Now, don’t get all mad on my account. I say I didn’t know it was coming out, but I’m sure it was a misunderstanding on my part and I’m not mad. You’d be AMAZED and frightened by the amount of stuff that goes over my head and that I just plain forget. If you’re one of those writers who goes about in a fog most of the time and makes the absent-minded professor look like Franklin Planner-Man, you know what I’m talking about. (I am, actually, the antithesis of Kait Nolan. And suddenly the Anti-Kait has a ring to it…) But it leaves me sort of nonplussed and kind of embarrassed, and concerned about whether, perhaps, I came off as a big no-it-all with a huge, bloated head. Plus I might have tried to sound more smarter than I do around here, talking with you friends.

The lesson here, for all of us, is to remember to be careful in our communications with others, to pay attention to whether or not we’re projecting what we intend, and that what we say electronically can live on for a long time in ways we didn’t originally expect.

Heroes ‘Til Curfew, for enquiring minds who want to know, is going fairly well this week. I enjoyed the 2500+ words I wrote yesterday from Dylan’s perspective, many of which were written in Burger King, with its wonderful indoor playground. You know, when I mention fast food playland, NO ONE takes their kids to unhealthy places like that. Oh well. Deal. I got words down and no one had to die, and if someone had to suck down some chicken and fries for the cause, so be it.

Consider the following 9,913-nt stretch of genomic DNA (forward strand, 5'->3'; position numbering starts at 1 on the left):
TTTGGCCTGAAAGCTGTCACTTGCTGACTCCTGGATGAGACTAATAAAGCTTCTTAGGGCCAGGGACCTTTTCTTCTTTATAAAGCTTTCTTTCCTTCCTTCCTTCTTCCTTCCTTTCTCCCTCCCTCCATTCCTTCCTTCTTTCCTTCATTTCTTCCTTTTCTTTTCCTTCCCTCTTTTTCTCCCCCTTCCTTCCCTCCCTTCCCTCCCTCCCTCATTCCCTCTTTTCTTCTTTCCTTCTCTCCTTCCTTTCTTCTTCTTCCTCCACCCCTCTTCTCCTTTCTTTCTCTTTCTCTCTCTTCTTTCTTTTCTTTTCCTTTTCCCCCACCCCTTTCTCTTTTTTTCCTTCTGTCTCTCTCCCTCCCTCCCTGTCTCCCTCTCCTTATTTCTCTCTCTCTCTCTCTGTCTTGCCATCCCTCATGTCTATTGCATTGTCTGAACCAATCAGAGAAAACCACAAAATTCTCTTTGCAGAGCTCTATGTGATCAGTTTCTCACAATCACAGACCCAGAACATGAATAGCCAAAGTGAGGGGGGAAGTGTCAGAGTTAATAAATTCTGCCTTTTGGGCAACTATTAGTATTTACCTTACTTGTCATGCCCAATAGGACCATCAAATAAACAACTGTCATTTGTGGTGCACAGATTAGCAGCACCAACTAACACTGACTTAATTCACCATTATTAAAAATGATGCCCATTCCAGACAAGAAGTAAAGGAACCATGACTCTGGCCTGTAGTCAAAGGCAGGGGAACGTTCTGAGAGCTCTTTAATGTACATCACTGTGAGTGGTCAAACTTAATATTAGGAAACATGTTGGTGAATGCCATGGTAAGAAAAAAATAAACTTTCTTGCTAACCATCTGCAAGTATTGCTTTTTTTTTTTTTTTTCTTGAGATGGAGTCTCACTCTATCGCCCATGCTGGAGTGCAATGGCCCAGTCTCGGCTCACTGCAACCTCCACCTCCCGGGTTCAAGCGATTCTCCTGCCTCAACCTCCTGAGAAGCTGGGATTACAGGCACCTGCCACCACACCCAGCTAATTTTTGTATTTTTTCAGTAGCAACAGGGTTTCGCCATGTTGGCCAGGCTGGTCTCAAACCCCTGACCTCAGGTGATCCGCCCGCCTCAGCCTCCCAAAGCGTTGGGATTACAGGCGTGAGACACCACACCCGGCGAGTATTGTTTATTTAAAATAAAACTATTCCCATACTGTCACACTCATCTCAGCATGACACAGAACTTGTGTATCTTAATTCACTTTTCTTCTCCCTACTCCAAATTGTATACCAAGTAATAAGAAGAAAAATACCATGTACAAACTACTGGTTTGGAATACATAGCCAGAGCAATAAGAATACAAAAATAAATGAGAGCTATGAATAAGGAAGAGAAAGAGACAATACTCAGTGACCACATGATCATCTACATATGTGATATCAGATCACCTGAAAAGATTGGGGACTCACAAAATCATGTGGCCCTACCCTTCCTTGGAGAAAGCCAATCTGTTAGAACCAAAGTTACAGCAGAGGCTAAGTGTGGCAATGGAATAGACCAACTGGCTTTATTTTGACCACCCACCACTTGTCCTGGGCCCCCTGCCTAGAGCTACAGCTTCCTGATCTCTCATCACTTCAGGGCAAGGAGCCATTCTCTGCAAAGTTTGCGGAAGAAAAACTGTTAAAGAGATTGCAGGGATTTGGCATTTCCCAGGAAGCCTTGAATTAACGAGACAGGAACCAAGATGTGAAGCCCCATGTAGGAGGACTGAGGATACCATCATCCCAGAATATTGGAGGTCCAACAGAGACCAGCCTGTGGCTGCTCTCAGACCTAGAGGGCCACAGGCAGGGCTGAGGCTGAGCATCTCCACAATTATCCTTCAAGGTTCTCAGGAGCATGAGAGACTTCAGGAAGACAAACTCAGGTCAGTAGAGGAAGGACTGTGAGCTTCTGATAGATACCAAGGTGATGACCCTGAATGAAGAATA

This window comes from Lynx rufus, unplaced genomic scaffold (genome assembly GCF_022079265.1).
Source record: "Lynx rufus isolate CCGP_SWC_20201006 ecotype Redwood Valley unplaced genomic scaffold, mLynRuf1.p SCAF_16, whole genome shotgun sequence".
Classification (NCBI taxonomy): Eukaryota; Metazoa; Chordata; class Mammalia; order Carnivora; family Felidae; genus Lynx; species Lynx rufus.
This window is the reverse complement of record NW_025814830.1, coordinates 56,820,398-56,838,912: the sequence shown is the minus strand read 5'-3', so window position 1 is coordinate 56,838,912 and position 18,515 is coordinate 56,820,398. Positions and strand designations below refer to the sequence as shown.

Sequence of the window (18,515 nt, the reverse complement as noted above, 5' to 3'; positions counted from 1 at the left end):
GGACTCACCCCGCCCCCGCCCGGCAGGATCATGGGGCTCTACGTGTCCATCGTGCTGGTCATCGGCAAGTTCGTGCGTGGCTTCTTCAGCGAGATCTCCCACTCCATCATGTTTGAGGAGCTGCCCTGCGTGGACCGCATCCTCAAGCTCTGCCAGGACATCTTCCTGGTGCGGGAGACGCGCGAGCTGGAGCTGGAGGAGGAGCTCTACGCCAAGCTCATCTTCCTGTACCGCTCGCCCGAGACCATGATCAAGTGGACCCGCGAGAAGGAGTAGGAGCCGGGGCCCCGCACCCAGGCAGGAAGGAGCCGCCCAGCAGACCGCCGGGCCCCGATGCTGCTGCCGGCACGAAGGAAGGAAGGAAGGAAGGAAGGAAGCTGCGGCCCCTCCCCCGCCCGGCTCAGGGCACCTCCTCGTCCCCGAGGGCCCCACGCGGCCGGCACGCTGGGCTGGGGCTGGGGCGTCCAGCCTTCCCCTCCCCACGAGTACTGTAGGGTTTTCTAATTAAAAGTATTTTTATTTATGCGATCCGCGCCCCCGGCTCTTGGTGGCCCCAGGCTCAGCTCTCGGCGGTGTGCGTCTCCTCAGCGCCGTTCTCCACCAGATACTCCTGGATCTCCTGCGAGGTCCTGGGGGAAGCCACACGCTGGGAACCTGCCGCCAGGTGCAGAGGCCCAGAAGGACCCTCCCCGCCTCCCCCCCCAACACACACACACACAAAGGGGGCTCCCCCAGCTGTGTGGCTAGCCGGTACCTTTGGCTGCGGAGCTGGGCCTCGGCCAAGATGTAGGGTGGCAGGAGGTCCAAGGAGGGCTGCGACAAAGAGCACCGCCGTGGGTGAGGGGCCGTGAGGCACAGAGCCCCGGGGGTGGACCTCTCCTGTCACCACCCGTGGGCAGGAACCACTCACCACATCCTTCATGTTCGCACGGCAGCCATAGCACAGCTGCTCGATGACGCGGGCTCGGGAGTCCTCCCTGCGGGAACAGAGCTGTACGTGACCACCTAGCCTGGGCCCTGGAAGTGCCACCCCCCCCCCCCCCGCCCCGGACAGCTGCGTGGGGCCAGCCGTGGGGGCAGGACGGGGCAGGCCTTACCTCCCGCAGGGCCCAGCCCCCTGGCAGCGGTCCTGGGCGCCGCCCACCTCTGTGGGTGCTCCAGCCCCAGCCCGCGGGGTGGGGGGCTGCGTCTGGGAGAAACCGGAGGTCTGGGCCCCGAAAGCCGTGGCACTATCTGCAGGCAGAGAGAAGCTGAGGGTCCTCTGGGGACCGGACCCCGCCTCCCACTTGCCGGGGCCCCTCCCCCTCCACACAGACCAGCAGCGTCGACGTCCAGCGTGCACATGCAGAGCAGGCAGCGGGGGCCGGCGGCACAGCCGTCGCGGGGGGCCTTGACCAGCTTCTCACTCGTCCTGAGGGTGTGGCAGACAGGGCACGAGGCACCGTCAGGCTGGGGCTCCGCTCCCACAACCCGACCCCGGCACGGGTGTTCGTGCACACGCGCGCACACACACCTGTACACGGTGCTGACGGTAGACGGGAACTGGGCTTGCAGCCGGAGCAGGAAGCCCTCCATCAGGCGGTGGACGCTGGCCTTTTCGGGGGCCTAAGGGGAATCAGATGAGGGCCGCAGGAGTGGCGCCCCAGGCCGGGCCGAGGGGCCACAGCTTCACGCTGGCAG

I have now exercised two days in a row, and three times within a week. Now, I will grant you, it hasn’t been a lot of exercise, but I have turned on the Wii and done something, and I demand at least partial credit for this. Plus, there was water consumed that was not even carbonated. I know, right? But I did it anyway.

That’s it! That’s all the babbling you get for now. I have things to do, tissues to destroy, and vulnerable writers to corrupt, and I must move on.

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15 Comments

Filed under Contests, Heroes 'Til Curfew, Increasing Kindle Rank, Laws of the Universe, links, self-publishing, Talent Chronicles, what not to do, word count, writing

Rantus Interruptus Continuous: In which the Universe has a lesson for me

Arg, I am an idiot.

I do things I know I shouldn’t do, because I know I’m just going to frustrated and pissed off, and that’s just going to make my whiny and depressed. And I have no right to be whiny and depressed.